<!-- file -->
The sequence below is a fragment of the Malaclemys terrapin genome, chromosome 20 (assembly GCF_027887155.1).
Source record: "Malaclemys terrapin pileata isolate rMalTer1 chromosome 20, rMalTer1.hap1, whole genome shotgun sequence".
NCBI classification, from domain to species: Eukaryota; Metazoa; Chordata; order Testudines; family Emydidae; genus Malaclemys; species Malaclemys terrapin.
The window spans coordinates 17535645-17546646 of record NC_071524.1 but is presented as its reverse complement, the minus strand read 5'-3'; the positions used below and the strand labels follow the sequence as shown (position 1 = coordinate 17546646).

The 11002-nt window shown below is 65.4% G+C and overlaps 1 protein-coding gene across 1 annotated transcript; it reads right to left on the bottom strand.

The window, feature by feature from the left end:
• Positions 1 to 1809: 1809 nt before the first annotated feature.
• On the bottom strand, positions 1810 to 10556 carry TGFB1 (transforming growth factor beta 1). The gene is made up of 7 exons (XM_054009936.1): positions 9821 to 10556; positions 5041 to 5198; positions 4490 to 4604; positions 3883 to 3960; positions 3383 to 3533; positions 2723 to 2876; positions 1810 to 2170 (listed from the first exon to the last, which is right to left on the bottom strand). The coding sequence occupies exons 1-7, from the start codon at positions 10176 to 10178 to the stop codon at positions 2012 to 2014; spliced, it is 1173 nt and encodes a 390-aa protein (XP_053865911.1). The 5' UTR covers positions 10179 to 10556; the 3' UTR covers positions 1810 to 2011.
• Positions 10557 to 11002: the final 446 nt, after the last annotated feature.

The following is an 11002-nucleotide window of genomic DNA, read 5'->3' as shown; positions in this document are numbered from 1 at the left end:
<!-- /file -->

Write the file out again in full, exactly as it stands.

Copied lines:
The sequence below is a fragment of the Malaclemys terrapin genome, chromosome 20 (assembly GCF_027887155.1).
Source record: "Malaclemys terrapin pileata isolate rMalTer1 chromosome 20, rMalTer1.hap1, whole genome shotgun sequence".
NCBI classification, from domain to species: Eukaryota; Metazoa; Chordata; order Testudines; family Emydidae; genus Malaclemys; species Malaclemys terrapin.
The window spans coordinates 17535645-17546646 of record NC_071524.1 but is presented as its reverse complement, the minus strand read 5'-3'; the positions used below and the strand labels follow the sequence as shown (position 1 = coordinate 17546646).

The 11002-nt window shown below is 65.4% G+C and overlaps 1 protein-coding gene across 1 annotated transcript; it reads right to left on the bottom strand.

The window, feature by feature from the left end:
• Positions 1 to 1809: 1809 nt before the first annotated feature.
• On the bottom strand, positions 1810 to 10556 carry TGFB1 (transforming growth factor beta 1). The gene is made up of 7 exons (XM_054009936.1): positions 9821 to 10556; positions 5041 to 5198; positions 4490 to 4604; positions 3883 to 3960; positions 3383 to 3533; positions 2723 to 2876; positions 1810 to 2170 (listed from the first exon to the last, which is right to left on the bottom strand). The coding sequence occupies exons 1-7, from the start codon at positions 10176 to 10178 to the stop codon at positions 2012 to 2014; spliced, it is 1173 nt and encodes a 390-aa protein (XP_053865911.1). The 5' UTR covers positions 10179 to 10556; the 3' UTR covers positions 1810 to 2011.
• Positions 10557 to 11002: the final 446 nt, after the last annotated feature.

The following is an 11002-nucleotide window of genomic DNA, read 5'->3' as shown; positions in this document are numbered from 1 at the left end: